Presentation will be "jazzed up" and more attention paid to giving the paying public better information and more value for their money. Certain events will be showcased and the programmes will be slicker. A veritable pairing of Dazzle and Pascoe, you might say.
There will be jumbo video screens for instant replays and larger digital scoreboards that can be seen without binoculars in all parts of the arena. "We want to ensure that the fans in the stadium are given as much information as they would get if they were back home listening to David Coleman's commentary." Ah yes. The famous tortured tonsils will be warbling again on the BBC's behalf this season, with the corporation back as the mainstream broadcasters of domestic athletics. It was Pascoe's Fast Track who enticed a nice fat contract out of the Beeb, almost double the pounds 10.5m he secured from ITV through his former company, API, in 1984. "With this and the CGU deal, British athletics has got almost as much money as David Beckham."
This year has seen the total transformation of athletics off the track. The old boys in blazers have been relegated to the back room by energetic men in suits who once wore tracksuits. UK Athletics, which has replaced the bankrupted British Athletic Federation, is presided over by the former Olympic champion David Hemery with David Moorcroft as its chief executive. Pascoe has brought in Sebastian Coe as chairman of Fast Track while Ian Stewart is the athletes' co-ordinator and Dave Bedford organises the London Marathon. So the one-time poachers are now the keepers of the game, a sort of ex-athletes' co-operative.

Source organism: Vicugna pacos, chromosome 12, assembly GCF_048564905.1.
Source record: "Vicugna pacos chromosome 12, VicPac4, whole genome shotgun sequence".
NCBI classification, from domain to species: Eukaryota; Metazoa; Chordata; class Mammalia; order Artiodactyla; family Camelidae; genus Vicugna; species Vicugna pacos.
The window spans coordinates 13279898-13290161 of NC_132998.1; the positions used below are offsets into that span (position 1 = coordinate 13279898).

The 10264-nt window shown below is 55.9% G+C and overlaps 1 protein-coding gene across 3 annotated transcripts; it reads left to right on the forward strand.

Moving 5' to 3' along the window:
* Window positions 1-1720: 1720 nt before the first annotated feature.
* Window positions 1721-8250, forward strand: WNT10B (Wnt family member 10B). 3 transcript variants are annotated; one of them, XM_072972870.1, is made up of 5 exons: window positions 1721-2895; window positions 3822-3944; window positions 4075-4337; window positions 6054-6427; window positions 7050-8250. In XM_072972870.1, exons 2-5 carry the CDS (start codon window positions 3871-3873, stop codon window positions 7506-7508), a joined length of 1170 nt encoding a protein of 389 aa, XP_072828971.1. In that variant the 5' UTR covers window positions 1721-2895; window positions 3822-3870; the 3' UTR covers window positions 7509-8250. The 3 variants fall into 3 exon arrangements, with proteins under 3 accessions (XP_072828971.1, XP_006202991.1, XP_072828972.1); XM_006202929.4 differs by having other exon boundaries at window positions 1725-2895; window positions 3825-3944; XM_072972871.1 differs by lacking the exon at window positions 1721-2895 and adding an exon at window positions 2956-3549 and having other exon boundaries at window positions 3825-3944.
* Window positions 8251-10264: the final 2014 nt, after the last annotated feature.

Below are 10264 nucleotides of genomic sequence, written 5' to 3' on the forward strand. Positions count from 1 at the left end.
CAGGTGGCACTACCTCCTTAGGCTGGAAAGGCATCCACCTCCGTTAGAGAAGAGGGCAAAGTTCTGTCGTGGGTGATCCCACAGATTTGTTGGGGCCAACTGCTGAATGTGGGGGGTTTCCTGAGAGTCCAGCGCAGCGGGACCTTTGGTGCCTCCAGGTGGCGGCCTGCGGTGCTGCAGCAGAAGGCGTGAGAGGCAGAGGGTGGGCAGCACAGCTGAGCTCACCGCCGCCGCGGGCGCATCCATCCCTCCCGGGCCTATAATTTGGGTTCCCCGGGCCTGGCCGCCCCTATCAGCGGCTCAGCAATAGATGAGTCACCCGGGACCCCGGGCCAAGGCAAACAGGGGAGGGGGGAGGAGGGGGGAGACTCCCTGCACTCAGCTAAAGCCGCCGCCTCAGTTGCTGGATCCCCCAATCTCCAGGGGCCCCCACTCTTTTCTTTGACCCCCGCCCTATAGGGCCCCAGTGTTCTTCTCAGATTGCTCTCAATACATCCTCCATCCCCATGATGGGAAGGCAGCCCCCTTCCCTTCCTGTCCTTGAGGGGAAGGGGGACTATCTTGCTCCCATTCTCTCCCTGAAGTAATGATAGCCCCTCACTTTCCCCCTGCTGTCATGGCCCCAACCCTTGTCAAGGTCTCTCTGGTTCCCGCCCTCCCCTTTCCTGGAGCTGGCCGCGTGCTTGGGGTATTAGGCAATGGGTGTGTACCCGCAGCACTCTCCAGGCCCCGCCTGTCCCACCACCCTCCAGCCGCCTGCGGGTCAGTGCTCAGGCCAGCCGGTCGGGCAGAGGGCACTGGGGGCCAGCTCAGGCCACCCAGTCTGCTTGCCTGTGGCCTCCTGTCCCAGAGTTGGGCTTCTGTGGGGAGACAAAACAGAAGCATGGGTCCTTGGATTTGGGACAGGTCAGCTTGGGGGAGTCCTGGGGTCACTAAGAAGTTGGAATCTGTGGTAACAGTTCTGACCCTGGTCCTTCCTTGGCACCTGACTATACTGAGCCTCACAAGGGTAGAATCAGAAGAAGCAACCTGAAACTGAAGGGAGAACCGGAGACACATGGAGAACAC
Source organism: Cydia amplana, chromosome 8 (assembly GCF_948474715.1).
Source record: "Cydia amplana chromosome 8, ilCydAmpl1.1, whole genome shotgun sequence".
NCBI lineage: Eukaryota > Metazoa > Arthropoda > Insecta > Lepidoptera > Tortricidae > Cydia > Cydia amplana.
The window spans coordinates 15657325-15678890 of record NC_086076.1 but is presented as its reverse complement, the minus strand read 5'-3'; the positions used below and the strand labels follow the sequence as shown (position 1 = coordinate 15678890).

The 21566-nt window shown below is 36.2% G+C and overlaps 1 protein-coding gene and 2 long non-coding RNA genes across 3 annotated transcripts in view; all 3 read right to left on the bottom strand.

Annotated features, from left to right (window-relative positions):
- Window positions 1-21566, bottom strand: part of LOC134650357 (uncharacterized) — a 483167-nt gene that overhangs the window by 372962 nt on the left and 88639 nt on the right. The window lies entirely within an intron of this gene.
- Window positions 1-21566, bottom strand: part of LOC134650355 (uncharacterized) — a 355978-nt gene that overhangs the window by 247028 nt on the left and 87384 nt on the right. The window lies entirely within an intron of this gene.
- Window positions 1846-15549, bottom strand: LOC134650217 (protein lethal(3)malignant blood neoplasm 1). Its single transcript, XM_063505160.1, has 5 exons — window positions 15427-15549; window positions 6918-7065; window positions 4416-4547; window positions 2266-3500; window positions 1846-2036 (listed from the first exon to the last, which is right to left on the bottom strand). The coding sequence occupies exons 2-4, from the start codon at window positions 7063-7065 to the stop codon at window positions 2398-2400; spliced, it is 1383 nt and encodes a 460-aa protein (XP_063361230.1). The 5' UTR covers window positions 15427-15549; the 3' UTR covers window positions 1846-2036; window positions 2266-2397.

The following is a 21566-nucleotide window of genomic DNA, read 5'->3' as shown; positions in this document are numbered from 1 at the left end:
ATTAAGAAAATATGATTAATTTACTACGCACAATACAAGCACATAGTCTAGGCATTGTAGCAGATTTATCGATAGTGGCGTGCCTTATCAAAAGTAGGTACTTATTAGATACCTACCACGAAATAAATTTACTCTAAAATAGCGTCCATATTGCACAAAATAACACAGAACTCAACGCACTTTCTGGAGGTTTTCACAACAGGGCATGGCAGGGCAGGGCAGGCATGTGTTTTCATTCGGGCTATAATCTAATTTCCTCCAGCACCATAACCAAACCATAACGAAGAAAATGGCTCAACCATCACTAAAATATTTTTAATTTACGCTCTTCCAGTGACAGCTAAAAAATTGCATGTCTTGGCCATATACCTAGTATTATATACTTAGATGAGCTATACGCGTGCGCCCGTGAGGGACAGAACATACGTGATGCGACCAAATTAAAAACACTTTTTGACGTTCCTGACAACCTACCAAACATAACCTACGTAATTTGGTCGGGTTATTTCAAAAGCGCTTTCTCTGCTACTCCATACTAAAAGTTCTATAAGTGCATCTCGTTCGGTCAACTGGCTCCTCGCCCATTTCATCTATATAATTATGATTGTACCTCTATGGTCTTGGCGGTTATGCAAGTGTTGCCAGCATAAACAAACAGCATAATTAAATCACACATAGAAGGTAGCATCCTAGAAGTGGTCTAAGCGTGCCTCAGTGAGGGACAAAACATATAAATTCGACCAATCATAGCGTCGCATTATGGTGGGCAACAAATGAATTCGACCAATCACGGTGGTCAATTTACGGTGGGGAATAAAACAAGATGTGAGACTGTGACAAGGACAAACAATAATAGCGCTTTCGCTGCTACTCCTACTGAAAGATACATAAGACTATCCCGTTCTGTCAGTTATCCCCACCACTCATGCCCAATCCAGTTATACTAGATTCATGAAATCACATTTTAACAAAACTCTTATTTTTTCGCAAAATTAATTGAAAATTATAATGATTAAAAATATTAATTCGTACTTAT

The once rebellious Pascoe was labelled as the sport's shop steward, in the past vociferously arguing the case for the end of shamateurism. Now, at 52 he is the capitalist boss who insists he wants to see the rank and filers sharing in any financial windfalls. "But we must be careful," he warned. "You now have people in charge of the sport who have commercial realism - but some of the athletes need that too. It would be wrong for an old stager like me to say that we shouldn't have full-time professional competitors. Of course we should. But the sport has reached a desperate period and I'm not totally comfortable with all this talk of athletes being paid to represent their country. I don't think that getting pounds 800 or pounds 8,000 to compete for Britain would mean that you come second rather than third."